The impact is most pronounced when facing the expansive wall at the back of the gallery. The entire space, from floor to ceiling, is populated with an array of strong Calder prints, drawings and gouaches. A first look at the wall can be overpowering. However, if one mentally breaks the wall into smaller groups of Calder’s works, understanding replaces overload. Almost all of Calder’s works on paper and prints do three things: They engage the viewer, require interpretation and are infused with humor and whimsy.

In “Le Petit Rouge” (upper right), a later gouache and ink on paper, the artist paints two four-legged animals: one red, and one blue. While painted clearly, what they are, exactly, is defined by the viewer. A jackal? A dog? Both have claws, not paws, as well as Doberman pinscher-like ears that might also be seen as horns. Lastly, the blue animal sports a grin reminiscent of that of the Cheshire Cat. However, is this grin playful or impish … or perhaps sinister?

Throughout his life, Calder remained fascinated with and inspired by the circus. A large number of his sculptures and works on paper contain circus-related themes, dating back to his years at the Art Students League. In the print “Circus,” the artist effectively synthesizes and encapsulates the energy, complexity and delight Calder found when visiting the big top, all without sacrificing his trademark palette of primary colors, plus black and white.

As expected, the ringmaster, much like the conductor of an orchestra or band, stands front, albeit just left center. Like a conductor, he is dressed in top hat and tails. However, the ringmaster here traded in his baton for a bullwhip. Swirling around the ringmaster is a horse, presented in red and outlined in blue, creating a sense of ongoing motion and flow without seeming forced. A clown in the bottom left foreground appears to be engaging the audience. A trapeze artist, clearly preparing to jump to a new swing, adds to the dynamic.

To reinforce the sense of motion, Calder—by adding two large red circles and a series of 12 broadly printed blue lines—creates the illusion of spotlights moving around the performance area. As in “Le Petit Rouge,” Calder’s horse smiles. There is also an irony: All of the human circus performers show no apparent emotion.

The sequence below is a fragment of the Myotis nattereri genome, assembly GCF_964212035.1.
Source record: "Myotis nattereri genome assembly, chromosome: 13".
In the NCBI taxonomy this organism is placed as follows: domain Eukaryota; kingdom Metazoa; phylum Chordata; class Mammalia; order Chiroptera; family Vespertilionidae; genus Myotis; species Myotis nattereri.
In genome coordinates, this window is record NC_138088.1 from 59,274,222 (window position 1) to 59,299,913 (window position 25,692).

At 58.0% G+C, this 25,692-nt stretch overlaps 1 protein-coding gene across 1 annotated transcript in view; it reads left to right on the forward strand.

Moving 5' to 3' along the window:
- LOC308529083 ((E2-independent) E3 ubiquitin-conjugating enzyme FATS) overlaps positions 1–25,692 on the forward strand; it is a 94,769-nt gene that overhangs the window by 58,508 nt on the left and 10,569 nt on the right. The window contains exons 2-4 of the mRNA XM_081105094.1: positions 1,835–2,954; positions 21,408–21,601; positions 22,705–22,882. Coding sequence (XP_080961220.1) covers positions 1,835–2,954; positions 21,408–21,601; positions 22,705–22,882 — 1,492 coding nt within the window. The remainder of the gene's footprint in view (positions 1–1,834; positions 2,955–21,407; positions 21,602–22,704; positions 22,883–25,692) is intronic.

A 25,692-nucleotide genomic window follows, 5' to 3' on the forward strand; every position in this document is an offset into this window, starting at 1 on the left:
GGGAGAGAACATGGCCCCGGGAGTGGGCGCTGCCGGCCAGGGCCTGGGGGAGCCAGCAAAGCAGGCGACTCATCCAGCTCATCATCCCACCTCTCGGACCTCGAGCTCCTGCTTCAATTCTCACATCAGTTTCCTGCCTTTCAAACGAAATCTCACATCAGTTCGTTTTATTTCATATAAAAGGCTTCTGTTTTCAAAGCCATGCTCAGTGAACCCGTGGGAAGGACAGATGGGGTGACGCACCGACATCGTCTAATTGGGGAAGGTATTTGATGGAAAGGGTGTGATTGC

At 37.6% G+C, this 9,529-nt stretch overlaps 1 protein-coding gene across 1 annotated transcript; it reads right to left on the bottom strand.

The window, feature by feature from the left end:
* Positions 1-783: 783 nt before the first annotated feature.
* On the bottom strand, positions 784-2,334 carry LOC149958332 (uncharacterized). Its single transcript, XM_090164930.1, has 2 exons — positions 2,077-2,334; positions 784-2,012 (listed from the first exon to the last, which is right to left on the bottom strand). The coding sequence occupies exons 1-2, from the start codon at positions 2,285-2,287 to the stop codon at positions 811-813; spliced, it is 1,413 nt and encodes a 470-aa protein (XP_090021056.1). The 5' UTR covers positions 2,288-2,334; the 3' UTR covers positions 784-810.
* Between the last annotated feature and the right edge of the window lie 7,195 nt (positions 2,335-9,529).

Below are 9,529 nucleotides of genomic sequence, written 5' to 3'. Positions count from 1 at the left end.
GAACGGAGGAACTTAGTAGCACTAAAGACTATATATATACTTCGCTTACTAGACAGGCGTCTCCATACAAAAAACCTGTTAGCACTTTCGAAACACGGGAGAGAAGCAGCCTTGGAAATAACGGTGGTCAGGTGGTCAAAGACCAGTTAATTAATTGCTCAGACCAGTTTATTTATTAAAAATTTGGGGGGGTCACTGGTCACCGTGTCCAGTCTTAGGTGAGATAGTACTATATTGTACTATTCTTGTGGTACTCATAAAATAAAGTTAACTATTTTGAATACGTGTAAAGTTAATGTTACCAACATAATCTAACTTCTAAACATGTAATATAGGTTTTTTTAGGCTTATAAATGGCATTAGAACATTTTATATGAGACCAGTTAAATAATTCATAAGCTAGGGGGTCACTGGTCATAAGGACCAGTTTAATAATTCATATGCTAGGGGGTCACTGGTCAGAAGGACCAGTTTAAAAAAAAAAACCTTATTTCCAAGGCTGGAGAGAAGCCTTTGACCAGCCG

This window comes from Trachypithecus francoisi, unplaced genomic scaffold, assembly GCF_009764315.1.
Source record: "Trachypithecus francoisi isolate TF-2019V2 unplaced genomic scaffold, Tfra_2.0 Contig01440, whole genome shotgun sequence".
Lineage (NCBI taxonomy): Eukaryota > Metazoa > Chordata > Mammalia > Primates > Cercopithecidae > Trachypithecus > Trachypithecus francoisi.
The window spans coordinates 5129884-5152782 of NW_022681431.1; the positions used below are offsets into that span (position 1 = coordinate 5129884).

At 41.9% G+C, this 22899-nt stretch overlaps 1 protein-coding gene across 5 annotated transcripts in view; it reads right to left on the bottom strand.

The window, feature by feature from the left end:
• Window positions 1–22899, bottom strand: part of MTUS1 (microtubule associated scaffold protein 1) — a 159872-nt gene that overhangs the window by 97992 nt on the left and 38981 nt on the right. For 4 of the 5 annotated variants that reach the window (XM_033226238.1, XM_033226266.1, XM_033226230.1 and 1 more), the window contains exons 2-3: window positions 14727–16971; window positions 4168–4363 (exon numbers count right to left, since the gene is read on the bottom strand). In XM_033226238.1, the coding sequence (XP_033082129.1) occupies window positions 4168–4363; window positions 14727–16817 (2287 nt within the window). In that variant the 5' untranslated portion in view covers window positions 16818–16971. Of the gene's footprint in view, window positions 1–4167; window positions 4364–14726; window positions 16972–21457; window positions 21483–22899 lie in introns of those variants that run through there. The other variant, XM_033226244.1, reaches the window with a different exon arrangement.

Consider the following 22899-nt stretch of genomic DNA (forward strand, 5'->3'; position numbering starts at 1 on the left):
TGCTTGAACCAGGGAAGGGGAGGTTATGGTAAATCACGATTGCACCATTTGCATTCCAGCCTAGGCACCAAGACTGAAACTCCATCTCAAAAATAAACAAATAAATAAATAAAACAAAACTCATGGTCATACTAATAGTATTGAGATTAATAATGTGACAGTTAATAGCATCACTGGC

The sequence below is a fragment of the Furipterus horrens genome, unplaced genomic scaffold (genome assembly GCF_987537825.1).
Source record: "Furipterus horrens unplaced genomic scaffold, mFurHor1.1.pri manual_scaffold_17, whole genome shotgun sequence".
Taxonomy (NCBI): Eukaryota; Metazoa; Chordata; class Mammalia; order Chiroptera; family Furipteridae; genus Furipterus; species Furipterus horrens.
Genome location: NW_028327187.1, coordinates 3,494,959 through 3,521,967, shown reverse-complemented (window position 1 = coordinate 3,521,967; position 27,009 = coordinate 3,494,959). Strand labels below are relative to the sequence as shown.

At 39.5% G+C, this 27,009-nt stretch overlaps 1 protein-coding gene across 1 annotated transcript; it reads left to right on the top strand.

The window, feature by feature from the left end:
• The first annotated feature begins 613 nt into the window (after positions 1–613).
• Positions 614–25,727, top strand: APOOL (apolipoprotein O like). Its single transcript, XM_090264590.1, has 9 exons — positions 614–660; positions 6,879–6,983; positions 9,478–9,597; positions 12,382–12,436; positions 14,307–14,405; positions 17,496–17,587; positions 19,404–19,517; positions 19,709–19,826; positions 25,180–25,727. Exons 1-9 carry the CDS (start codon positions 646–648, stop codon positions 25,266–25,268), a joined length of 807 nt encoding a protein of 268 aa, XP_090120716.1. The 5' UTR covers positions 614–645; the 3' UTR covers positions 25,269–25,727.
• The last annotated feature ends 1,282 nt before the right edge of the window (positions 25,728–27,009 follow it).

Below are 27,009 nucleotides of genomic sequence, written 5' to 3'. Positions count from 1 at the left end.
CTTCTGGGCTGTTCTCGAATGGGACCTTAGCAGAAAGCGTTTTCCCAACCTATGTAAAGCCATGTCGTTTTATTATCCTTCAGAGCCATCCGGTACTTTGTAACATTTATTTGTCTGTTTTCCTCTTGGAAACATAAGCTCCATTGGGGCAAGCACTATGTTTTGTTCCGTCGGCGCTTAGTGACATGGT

In “The Handstand,” a bronze created in 1944 (below), Calder conveys the sense of whimsy, imagination and fun with which he is associated. In keeping with Calder’s style, the artist leaves the viewer to determine the gender and age of the figure. However, this and another small sculpture, “Cheval II,” created during the same years, appear totally un-Calderesque. In sharp contrast to the simplicity and elegance associated with his mobiles and stabiles, these pieces seem like unfinished, rough first drafts that require significantly more work. They appear heavily influenced by Giacometti, with a roughness unexpected in a Calder work.

The Alexander Calder exhibition is on display through Monday, May 30, at Heather James Fine Art, located at 45188 Portola Ave., in Palm Desert. The gallery is open from 9 a.m. to 5 p.m., Monday through Saturday. For more information, call 760-346-8926, or visit

Published in Visual Arts

If you have not yet paid a visit to Heather James Fine Art in Palm Desert, go now—while you still have the opportunity to enjoy the fantastic Warhol exhibition that’s on display at the gallery into April.

Andy Warhol’s works may very well be the most-recognizable art in the world. His parents were immigrants from Slovakia, and he was born in Pittsburgh; of course, he would go on to become one of the most controversial pop artists of all-time before his death in 1987. He turned ordinary objects into iconic symbols—celebrating the mundane as art.

His art is a perfect fit for Heather James Fine Art, which shows art in various genres from around the globe, including a lot of blue-chip works. The exhibit Andy Warhol: Paintings and Prints has been on display at the gallery since November.

“It was an honor and a pleasure to bring dozens of Warhol pieces to the Coachella Valley,” said curator Chip Tom. “He is one of few contemporary artists recognized worldwide. China, Russia, Africa—everyone knows Warhol.”

Warhol celebrated celebrities—and in doing so, he became one himself, thanks in part to his clever marketing tactics. I used to live in New York City, and I remember when Warhol would arrange for groups of photographers to follow his every move in public.

Heather James is not just showing the works of Warhol; the gallery is also presenting an exhibition of abstract art by five artists, each with an expressive style. One of those artists is Luc Bernard, a Canadian artist now residing in Los Angeles and Palm Springs. He began as an encaustic painter who created lush landscapes, but his style eventually evolved into abstraction.